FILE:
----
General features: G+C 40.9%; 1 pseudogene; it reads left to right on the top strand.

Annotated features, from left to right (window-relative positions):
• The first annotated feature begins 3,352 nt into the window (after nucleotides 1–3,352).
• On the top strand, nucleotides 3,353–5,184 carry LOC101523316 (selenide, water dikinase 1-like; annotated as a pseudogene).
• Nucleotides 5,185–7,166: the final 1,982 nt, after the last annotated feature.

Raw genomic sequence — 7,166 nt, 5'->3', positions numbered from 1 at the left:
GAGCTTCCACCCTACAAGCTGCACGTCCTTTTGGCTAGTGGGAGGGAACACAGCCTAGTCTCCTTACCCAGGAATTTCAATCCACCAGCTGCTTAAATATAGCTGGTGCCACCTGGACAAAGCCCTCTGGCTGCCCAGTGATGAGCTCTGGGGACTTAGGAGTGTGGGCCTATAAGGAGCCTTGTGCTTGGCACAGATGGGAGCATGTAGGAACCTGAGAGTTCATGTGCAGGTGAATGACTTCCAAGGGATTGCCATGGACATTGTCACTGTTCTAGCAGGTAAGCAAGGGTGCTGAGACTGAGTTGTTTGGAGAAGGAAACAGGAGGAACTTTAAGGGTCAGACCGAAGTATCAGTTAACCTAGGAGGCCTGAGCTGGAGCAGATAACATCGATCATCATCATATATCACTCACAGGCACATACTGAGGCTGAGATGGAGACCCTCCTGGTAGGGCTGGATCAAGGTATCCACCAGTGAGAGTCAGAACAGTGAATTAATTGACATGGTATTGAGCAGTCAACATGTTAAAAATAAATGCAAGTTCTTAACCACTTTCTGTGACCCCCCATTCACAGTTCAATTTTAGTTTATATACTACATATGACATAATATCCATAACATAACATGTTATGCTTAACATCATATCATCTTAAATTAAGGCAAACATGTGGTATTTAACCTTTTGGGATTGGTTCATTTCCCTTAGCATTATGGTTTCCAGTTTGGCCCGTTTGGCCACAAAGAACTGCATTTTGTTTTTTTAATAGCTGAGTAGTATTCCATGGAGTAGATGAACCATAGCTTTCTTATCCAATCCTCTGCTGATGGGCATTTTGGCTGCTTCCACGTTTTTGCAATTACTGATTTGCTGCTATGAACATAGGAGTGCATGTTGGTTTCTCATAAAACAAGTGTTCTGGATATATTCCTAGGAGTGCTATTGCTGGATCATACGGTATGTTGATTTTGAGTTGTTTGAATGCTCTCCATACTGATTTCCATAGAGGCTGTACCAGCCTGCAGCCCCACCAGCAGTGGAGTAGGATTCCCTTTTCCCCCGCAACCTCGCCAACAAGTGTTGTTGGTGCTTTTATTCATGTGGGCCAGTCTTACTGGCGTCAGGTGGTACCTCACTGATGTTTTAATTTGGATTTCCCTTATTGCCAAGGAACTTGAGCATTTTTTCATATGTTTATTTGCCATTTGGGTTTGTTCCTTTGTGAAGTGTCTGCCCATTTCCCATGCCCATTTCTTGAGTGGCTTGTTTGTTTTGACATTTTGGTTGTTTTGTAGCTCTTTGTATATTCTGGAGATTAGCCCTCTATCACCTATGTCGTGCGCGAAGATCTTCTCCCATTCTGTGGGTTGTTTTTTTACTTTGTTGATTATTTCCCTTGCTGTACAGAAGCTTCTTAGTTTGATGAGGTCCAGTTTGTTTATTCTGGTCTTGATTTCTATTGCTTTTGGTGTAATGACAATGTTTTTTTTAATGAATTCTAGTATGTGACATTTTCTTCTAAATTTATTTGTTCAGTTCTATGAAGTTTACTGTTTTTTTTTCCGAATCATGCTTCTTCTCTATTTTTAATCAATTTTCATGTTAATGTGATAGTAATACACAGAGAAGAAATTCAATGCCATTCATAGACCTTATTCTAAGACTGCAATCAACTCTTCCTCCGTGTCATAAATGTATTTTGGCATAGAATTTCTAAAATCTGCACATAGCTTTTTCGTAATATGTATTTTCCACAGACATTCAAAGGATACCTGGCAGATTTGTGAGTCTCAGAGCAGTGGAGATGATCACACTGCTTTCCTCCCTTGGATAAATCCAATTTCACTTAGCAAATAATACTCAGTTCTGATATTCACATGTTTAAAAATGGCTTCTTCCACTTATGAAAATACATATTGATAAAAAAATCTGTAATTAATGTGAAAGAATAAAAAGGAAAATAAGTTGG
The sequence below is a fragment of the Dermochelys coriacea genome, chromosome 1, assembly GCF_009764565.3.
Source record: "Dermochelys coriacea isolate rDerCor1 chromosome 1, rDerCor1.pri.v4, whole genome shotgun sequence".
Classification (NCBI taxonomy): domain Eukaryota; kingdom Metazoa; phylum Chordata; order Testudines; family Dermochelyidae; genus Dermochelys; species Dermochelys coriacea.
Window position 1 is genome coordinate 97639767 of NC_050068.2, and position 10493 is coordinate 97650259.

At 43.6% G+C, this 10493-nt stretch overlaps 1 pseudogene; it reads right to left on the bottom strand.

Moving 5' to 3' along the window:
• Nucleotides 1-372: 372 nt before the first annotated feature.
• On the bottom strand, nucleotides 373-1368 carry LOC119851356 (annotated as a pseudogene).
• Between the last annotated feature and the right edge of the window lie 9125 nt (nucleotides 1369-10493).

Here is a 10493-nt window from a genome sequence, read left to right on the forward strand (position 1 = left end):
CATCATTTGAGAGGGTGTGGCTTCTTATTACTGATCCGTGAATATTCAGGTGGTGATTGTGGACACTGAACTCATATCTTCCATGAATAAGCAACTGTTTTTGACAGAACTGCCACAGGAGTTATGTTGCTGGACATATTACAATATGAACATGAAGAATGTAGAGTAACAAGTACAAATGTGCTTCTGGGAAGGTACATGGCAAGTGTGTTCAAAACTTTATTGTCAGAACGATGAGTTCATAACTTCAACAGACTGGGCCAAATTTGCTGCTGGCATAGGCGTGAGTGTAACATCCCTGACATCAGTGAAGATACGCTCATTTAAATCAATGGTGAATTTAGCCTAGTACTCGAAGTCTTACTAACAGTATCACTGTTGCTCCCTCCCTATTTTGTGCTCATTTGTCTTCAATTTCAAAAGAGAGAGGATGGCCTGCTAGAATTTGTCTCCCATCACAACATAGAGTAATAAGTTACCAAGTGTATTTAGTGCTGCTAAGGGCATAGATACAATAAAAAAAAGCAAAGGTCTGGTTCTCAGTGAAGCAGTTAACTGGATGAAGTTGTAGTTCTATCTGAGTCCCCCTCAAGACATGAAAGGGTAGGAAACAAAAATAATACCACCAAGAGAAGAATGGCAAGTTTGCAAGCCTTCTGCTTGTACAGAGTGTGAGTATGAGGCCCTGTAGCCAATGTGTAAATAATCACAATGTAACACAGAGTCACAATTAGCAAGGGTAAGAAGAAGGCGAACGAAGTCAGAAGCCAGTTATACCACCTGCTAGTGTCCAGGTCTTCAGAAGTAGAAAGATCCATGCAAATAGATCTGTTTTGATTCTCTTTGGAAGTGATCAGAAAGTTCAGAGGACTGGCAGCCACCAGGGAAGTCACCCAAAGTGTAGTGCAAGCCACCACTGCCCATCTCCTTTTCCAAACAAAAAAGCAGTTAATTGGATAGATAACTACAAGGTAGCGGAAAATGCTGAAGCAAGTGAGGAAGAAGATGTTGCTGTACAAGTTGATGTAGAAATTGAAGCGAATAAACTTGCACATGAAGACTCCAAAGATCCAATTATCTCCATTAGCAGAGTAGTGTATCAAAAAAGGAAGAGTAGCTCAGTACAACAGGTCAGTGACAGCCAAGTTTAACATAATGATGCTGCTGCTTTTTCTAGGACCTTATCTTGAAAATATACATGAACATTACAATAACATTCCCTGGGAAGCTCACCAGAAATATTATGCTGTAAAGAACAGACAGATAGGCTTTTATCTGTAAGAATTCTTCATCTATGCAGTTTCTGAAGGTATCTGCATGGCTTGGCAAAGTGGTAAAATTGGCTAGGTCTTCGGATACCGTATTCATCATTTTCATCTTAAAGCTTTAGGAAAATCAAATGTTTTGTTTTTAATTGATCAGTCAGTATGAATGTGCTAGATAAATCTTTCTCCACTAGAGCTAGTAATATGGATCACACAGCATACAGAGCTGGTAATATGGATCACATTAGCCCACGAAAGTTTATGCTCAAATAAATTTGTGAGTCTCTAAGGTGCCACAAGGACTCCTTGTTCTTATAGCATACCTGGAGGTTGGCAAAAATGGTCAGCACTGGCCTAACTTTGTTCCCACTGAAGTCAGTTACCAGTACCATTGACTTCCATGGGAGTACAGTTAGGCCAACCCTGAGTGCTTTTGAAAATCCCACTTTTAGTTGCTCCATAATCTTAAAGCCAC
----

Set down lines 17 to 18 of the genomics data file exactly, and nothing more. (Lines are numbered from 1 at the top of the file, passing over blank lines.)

Here is a 10493-nt window from a genome sequence, read left to right on the forward strand (position 1 = left end):
CATCATTTGAGAGGGTGTGGCTTCTTATTACTGATCCGTGAATATTCAGGTGGTGATTGTGGACACTGAACTCATATCTTCCATGAATAAGCAACTGTTTTTGACAGAACTGCCACAGGAGTTATGTTGCTGGACATATTACAATATGAACATGAAGAATGTAGAGTAACAAGTACAAATGTGCTTCTGGGAAGGTACATGGCAAGTGTGTTCAAAACTTTATTGTCAGAACGATGAGTTCATAACTTCAACAGACTGGGCCAAATTTGCTGCTGGCATAGGCGTGAGTGTAACATCCCTGACATCAGTGAAGATACGCTCATTTAAATCAATGGTGAATTTAGCCTAGTACTCGAAGTCTTACTAACAGTATCACTGTTGCTCCCTCCCTATTTTGTGCTCATTTGTCTTCAATTTCAAAAGAGAGAGGATGGCCTGCTAGAATTTGTCTCCCATCACAACATAGAGTAATAAGTTACCAAGTGTATTTAGTGCTGCTAAGGGCATAGATACAATAAAAAAAAGCAAAGGTCTGGTTCTCAGTGAAGCAGTTAACTGGATGAAGTTGTAGTTCTATCTGAGTCCCCCTCAAGACATGAAAGGGTAGGAAACAAAAATAATACCACCAAGAGAAGAATGGCAAGTTTGCAAGCCTTCTGCTTGTACAGAGTGTGAGTATGAGGCCCTGTAGCCAATGTGTAAATAATCACAATGTAACACAGAGTCACAATTAGCAAGGGTAAGAAGAAGGCGAACGAAGTCAGAAGCCAGTTATACCACCTGCTAGTGTCCAGGTCTTCAGAAGTAGAAAGATCCATGCAAATAGATCTGTTTTGATTCTCTTTGGAAGTGATCAGAAAGTTCAGAGGACTGGCAGCCACCAGGGAAGTCACCCAAAGTGTAGTGCAAGCCACCACTGCCCATCTCCTTTTCCAAACAAAAAAGCAGTTAATTGGATAGATAACTACAAGGTAGCGGAAAATGCTGAAGCAAGTGAGGAAGAAGATGTTGCTGTACAAGTTGATGTAGAAATTGAAGCGAATAAACTTGCACATGAAGACTCCAAAGATCCAATTATCTCCATTAGCAGAGTAGTGTATCAAAAAAGGAAGAGTAGCTCAGTACAACAGGTCAGTGACAGCCAAGTTTAACATAATGATGCTGCTGCTTTTTCTAGGACCTTATCTTGAAAATATACATGAACATTACAATAACATTCCCTGGGAAGCTCACCAGAAATATTATGCTGTAAAGAACAGACAGATAGGCTTTTATCTGTAAGAATTCTTCATCTATGCAGTTTCTGAAGGTATCTGCATGGCTTGGCAAAGTGGTAAAATTGGCTAGGTCTTCGGATACCGTATTCATCATTTTCATCTTAAAGCTTTAGGAAAATCAAATGTTTTGTTTTTAATTGATCAGTCAGTATGAATGTGCTAGATAAATCTTTCTCCACTAGAGCTAGTAATATGGATCACACAGCATACAGAGCTGGTAATATGGATCACATTAGCCCACGAAAGTTTATGCTCAAATAAATTTGTGAGTCTCTAAGGTGCCACAAGGACTCCTTGTTCTTATAGCATACCTGGAGGTTGGCAAAAATGGTCAGCACTGGCCTAACTTTGTTCCCACTGAAGTCAGTTACCAGTACCATTGACTTCCATGGGAGTACAGTTAGGCCAACCCTGAGTGCTTTTGAAAATCCCACTTTTAGTTGCTCCATAATCTTAAAGCCAC